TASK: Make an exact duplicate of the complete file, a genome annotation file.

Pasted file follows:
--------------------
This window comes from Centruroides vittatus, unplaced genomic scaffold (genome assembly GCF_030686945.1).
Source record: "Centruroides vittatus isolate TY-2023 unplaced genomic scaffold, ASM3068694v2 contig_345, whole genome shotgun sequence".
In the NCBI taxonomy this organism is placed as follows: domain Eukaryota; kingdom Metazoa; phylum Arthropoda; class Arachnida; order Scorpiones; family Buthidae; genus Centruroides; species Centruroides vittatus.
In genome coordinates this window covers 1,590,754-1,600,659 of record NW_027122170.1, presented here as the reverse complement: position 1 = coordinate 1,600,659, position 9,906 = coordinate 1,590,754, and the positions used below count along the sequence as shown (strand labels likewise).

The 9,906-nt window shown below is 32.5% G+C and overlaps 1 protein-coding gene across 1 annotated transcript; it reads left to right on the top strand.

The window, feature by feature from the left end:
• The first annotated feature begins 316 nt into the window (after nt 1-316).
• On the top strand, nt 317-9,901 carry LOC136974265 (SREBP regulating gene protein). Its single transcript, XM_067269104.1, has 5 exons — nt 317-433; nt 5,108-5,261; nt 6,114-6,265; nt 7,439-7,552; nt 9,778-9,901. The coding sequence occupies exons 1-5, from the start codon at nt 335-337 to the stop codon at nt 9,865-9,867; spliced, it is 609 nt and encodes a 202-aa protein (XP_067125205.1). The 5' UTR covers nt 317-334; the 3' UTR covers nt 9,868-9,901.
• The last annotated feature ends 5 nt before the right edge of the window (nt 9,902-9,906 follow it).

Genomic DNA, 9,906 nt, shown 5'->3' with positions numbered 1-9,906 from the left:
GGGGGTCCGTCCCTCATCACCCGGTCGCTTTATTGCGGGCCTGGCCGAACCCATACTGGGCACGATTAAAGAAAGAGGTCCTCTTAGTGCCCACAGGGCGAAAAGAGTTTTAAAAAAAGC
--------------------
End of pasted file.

This window comes from Centruroides vittatus, unplaced genomic scaffold (genome assembly GCF_030686945.1).
Source record: "Centruroides vittatus isolate TY-2023 unplaced genomic scaffold, ASM3068694v2 contig_345, whole genome shotgun sequence".
In the NCBI taxonomy this organism is placed as follows: domain Eukaryota; kingdom Metazoa; phylum Arthropoda; class Arachnida; order Scorpiones; family Buthidae; genus Centruroides; species Centruroides vittatus.
In genome coordinates this window covers 1,590,754-1,600,659 of record NW_027122170.1, presented here as the reverse complement: position 1 = coordinate 1,600,659, position 9,906 = coordinate 1,590,754, and the positions used below count along the sequence as shown (strand labels likewise).

The 9,906-nt window shown below is 32.5% G+C and overlaps 1 protein-coding gene across 1 annotated transcript; it reads left to right on the top strand.

The window, feature by feature from the left end:
• The first annotated feature begins 316 nt into the window (after nt 1-316).
• On the top strand, nt 317-9,901 carry LOC136974265 (SREBP regulating gene protein). Its single transcript, XM_067269104.1, has 5 exons — nt 317-433; nt 5,108-5,261; nt 6,114-6,265; nt 7,439-7,552; nt 9,778-9,901. The coding sequence occupies exons 1-5, from the start codon at nt 335-337 to the stop codon at nt 9,865-9,867; spliced, it is 609 nt and encodes a 202-aa protein (XP_067125205.1). The 5' UTR covers nt 317-334; the 3' UTR covers nt 9,868-9,901.
• The last annotated feature ends 5 nt before the right edge of the window (nt 9,902-9,906 follow it).

Genomic DNA, 9,906 nt, shown 5'->3' with positions numbered 1-9,906 from the left:
GGGGGTCCGTCCCTCATCACCCGGTCGCTTTATTGCGGGCCTGGCCGAACCCATACTGGGCACGATTAAAGAAAGAGGTCCTCTTAGTGCCCACAGGGCGAAAAGAGTTTTAAAAAAAGC